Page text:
The Yaquina Bay Bridge is an iconic structure whose widely published photographs have made it a symbol of the Oregon Coast.
The bridge is listed on the National Register of Historic Places.
Located in Newport, Oregon, the bridge safely accommodates an average daily traffic of 16,500 vehicles per day and more than 20,000 vehicles per day during peak summer periods.
Recent reports, authored by both ODOT and the news media have focused on the future of the bridge.
The bridge’s future is also linked to a current long-range planning effort by ODOT and the City of Newport.
The "Newport Transportation System Plan Modeling and Analysis Tools Development" project is funded with $150,000 in State Planning and Research funds. Its goal is to develop origin and destination travel data, collect a comprehensive battery of traffic counts, and develop an average annual and peak summer seasonal traffic model for Newport.
ODOT's Transportation Planning and Analysis Unit (TPAU) is also contributing significant time and funding to this effort and is taking the lead in model development.
Some of the work done for this project will contribute to a national modeling research project in which TPAU is participating. The project will produce the technical tools and background information necessary to analyze current and future transportation conditions in Newport through the year 2035. It is really a precursor to initiating a full Transportation System Plan (TSP) update for Newport.
Using the modeling tool, the full TSP update will build upon the existing and forecast conditions analysis and assess a range of possible options for dealing with identified transportation problems. If funding is available, the full TSP update is currently expected to begin in the following biennium (July 2015).
History and Construction
The Yaquina Bay Bridge in Newport is the northern-most of the 5 major coastal bridges designed by the Highway Department's premier bridge designer, Conde B. McCullough, and built between 1934-1936.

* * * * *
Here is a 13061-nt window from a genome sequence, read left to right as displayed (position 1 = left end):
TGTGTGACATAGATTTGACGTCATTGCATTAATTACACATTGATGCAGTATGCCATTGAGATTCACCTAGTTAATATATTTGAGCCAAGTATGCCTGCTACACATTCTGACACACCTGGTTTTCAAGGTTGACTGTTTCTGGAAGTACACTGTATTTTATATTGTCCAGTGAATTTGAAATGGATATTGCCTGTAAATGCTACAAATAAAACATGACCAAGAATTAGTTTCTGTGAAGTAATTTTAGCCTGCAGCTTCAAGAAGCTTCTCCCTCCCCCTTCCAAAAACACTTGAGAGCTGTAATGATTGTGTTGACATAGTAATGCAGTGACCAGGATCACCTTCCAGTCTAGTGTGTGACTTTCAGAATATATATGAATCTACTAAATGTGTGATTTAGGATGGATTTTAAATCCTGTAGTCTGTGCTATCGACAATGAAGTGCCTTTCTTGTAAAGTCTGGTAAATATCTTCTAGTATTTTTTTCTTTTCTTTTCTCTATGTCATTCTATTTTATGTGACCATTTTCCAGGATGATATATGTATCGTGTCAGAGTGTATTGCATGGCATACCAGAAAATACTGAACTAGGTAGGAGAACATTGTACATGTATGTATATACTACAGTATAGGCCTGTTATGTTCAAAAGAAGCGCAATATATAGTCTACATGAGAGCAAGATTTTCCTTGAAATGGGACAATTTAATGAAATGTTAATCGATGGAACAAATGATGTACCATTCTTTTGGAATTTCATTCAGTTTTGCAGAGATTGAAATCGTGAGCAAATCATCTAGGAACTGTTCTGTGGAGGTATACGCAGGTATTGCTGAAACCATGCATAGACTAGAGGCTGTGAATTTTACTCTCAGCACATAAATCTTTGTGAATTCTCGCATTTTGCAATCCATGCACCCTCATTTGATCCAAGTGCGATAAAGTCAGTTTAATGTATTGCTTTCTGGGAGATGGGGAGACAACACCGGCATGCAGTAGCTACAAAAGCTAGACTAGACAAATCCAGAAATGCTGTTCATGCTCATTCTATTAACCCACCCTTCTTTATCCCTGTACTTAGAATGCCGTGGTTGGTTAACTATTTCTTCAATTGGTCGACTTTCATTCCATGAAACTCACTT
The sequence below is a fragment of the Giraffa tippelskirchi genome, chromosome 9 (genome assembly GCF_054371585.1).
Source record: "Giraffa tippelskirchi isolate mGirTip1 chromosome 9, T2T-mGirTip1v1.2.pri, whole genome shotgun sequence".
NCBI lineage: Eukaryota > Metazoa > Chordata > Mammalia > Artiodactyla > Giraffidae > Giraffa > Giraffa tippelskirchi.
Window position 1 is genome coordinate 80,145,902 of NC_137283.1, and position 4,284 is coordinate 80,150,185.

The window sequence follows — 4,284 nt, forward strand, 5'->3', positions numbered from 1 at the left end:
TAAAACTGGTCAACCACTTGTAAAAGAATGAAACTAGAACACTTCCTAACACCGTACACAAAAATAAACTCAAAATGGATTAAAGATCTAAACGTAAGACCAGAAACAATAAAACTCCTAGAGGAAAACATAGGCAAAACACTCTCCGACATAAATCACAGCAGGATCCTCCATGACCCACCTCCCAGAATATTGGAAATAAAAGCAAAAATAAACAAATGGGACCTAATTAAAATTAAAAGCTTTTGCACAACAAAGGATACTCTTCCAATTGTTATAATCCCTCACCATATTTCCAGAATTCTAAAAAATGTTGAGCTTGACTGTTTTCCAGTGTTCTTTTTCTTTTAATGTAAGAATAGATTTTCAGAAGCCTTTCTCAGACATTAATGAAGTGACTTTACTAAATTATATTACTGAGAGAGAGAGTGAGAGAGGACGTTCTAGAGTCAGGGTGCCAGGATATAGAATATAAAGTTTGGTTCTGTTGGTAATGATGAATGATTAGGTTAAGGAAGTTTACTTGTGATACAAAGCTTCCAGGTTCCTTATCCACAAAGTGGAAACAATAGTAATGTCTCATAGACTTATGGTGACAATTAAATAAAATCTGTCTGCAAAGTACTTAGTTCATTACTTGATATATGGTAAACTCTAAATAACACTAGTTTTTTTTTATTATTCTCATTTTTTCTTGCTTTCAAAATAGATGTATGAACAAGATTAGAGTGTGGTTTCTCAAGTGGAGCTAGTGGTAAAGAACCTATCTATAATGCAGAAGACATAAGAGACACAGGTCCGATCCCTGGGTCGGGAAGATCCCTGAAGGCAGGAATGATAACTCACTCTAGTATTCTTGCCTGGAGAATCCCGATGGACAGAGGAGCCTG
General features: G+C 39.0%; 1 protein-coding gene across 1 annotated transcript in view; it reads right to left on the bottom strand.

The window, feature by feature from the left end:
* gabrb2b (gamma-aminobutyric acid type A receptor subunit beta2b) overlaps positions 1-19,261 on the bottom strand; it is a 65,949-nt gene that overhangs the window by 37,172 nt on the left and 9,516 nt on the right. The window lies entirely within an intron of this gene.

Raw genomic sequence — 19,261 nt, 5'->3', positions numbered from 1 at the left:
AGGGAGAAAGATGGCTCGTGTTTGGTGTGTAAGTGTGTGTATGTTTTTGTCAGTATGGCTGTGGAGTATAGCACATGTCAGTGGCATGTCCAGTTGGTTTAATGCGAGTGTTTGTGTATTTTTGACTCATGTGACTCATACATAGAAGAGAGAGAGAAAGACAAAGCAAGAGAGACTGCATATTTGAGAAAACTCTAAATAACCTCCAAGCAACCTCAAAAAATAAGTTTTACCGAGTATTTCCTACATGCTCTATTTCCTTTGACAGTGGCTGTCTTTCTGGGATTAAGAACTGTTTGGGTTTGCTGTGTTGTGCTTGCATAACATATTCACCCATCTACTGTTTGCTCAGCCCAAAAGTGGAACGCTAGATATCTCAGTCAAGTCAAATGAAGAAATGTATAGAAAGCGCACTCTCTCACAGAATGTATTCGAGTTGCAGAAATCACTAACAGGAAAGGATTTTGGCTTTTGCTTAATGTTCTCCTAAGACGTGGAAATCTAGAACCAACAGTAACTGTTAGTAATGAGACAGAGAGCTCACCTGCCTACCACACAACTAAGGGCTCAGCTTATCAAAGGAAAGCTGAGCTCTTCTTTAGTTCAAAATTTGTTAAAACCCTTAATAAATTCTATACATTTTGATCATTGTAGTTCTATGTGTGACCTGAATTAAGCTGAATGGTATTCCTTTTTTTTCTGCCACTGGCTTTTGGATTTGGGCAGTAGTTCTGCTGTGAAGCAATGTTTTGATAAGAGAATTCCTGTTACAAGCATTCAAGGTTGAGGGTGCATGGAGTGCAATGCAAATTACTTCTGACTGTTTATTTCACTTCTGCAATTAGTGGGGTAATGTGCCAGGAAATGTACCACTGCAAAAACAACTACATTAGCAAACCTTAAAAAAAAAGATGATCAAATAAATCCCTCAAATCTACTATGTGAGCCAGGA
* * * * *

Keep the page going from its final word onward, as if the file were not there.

The others include: Alsea Bay Bridge at Waldport, Siuslaw River Bridge at Florence, Umpqua River Bridge at Reedsport, and Coos Bay Bridge (McCullough Bridge) at Coos Bay.
to view a video on Conde McCullough (You Tube).
The Yaquina Bay Bridge is a combination of both steel and concrete arches. The main span of the 3,223-foot structure is a 600-foot steel through arch flanked by two 350-foot steel deck arches.
There are five reinforced concrete deck arch secondary spans on the south end.
Each end has a pedestrian plaza with elaborate stairways leading to the observation areas.
The original construction contract was awarded to Gilpin Construction Company of Portland. Total cost of the project was $1,260,621.90 (the figure from the 1934-36 Biennial Report was $1,301,016.25, but this included right-of-way, location surveys, field engineering and contract items).
Approximately 220 men were employed to construct the bridge, providing approximately 499,965 man-hours of labor.
In August, 2012, the Oregon Department of Transportation published an annual Bridge Condition Report,
in compliance with Federal Highway Administration requirements.
The report summarizes bridge conditions in various ways and provides a listing of bridge condition ratings.
Because of the technical language associated with the Bridge Condition Report, it is not uncommon for the lay person to be concerned or even confused about a bridge’s actual condition.
For example, the bridge received a low "sufficiency rating" which generated news reports
. To learn what a sufficiency rating is, click here
On March 1, 2013, new weight restrictions
affecting only the heaviest of heavy-haul freight loads were placed on the Yaquina Bay Bridge.
While such a restriction is not uncommon
on older bridges, the action added to public concern about the condition and future of the Yaquina Bay Bridge.
This website is an effort to ease concerns and answer common questions about the bridge’s current condition, its rating, and its future.
Frequently Asked Questions
To learn more about bridge conditions, technical terminology, and plans for the bridge's future, click here.